Where do the veterans of new media go?
A theme that has cropped up in discussion lately about PodCamp is this:
Where do the veterans go to learn new stuff?
PodCamp, BarCamp, NewBCamp, BootCamp – there are so many conferences, sessions, and opportunities for new folks, from Zero to Podcasting at PodCamp Toronto to all of NewBCamp/BootCamp, and it’s heartening to see the new media community welcoming with open arms anyone who wants to learn. New media’s future hinges on the continued generosity of the community, and I hope PodCamp especially continues to be one of the welcome wagons.
That said, where do the veterans go to take their game to the next level? Where can they turn?
To be honest, there isn’t anything for them, not because of a lack of desire, but because being on the frontier means you’re responsible for your own training, your own innovation. You can get together with friends and share what you’ve created, but by and large, innovation is your responsibility.
Sure, I think it would be fantastic to have a 400-level track at PodCamps, and PodCamp organizers would do well to remember that all levels of skill welcome means all levels, including the occasional rocket scientist/trail blazer, or else that occasional rocket scientist has a diminished incentive to contribute.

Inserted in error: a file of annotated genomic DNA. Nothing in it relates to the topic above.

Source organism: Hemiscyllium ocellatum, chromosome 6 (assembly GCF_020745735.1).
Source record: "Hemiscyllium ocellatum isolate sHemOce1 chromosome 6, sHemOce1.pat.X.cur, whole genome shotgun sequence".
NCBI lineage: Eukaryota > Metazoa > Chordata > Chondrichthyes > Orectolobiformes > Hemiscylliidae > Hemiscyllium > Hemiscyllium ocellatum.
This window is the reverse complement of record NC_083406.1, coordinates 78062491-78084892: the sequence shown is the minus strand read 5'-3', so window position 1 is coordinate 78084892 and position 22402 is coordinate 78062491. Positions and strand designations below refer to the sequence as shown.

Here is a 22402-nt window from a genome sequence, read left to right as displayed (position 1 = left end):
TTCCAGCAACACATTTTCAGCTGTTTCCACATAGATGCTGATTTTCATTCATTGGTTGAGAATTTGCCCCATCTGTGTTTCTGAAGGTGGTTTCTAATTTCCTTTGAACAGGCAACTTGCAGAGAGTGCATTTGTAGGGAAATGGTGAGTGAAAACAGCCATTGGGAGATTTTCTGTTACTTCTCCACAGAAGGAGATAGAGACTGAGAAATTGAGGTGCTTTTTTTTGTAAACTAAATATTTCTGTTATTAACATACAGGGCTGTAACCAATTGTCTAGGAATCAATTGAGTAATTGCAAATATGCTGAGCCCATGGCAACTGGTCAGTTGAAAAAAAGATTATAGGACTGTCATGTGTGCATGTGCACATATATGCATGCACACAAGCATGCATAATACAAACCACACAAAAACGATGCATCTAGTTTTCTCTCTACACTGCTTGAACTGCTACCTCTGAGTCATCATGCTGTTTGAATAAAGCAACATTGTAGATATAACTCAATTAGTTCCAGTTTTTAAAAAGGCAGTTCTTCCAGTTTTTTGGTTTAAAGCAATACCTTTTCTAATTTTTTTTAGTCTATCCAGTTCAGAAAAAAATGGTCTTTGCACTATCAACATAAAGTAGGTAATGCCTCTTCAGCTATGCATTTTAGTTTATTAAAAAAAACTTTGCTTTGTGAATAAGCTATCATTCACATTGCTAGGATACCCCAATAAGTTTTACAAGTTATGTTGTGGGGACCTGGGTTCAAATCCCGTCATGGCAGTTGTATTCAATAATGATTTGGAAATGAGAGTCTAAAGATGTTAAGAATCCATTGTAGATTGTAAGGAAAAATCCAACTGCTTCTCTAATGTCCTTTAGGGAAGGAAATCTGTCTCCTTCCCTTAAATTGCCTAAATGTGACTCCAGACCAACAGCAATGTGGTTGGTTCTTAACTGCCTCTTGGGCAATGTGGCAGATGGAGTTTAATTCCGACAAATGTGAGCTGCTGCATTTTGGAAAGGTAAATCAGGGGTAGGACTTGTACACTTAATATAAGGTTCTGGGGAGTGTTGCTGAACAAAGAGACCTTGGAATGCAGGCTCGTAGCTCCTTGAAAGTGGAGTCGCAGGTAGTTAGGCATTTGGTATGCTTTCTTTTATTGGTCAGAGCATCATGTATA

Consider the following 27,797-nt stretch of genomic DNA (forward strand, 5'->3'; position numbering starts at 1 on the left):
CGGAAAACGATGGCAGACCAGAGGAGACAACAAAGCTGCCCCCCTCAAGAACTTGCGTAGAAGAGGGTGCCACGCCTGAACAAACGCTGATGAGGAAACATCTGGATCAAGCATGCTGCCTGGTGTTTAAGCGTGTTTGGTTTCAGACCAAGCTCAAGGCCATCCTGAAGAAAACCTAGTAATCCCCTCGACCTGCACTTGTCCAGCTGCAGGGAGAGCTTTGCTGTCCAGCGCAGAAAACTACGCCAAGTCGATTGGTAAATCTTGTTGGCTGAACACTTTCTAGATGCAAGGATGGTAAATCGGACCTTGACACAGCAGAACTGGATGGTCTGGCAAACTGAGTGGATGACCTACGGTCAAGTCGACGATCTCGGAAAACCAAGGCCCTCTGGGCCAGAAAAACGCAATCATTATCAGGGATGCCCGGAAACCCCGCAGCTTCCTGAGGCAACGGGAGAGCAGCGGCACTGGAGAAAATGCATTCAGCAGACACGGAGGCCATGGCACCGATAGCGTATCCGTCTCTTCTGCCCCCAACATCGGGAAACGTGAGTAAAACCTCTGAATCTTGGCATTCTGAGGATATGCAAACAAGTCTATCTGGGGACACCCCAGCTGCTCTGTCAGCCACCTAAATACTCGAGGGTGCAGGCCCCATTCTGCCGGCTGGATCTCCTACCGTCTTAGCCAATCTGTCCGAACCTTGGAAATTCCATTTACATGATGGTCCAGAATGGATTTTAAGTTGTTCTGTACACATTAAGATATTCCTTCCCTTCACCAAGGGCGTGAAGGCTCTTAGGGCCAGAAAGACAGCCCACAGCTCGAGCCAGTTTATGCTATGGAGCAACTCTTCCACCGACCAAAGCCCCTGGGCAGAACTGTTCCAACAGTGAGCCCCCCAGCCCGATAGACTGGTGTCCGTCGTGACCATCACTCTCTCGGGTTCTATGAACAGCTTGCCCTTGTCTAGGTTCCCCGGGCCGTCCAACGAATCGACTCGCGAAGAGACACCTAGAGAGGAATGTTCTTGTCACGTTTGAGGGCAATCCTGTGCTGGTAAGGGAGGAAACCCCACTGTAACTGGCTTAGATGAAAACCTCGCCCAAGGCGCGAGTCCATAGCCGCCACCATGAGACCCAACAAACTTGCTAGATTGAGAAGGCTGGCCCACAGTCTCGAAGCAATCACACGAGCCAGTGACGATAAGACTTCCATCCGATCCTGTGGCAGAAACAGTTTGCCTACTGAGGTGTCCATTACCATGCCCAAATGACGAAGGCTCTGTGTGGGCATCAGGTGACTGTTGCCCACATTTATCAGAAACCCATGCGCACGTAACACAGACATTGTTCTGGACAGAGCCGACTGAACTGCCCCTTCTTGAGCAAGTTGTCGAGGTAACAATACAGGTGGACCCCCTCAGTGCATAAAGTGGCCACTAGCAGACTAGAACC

But beyond that, the innovators are on their own. In the martial arts, one of my teachers, Ken Savage (of the Winchendon Martial Arts Center), compares our head teacher, Mark Davis (of the Boston Martial Arts Center) to a trailblazer at the head of our line, machete in hand, cutting a path so we don’t have to.
Being a trailblazer can mean recognition, thanks, and even fame, but it also means you’re the first guy or gal to step on the snakes, scorpions, and other delights the jungle has in store for you. Veterans of new media need to remember that as well – if you want to continue being a leader, the path never gets easier. Same scorpions, different day.
Where do I personally go to learn? I look at tons of different sources for idea components. For example, I got a thank you email from someone on LinkedIn that had a great idea component in it, something that I’m going to combine with a few other ideas and make even better. New ideas, new insights are all around, if only we’re paying enough attention to grab them as they whiz by. Ideas come from arbitrage – I’ve often quoted Mark Davis’ signature expression, study something old to learn something new. Finally, ideas come from just trying something, watching it flop, finding the parts that did work, and refining it until it does work.
As Thomas Edison said, “I haven’t failed 10,000 times. I have just found 10,000 ways not to make a lightbulb.”
Where do YOU get your ideas? Where do YOU go to learn?
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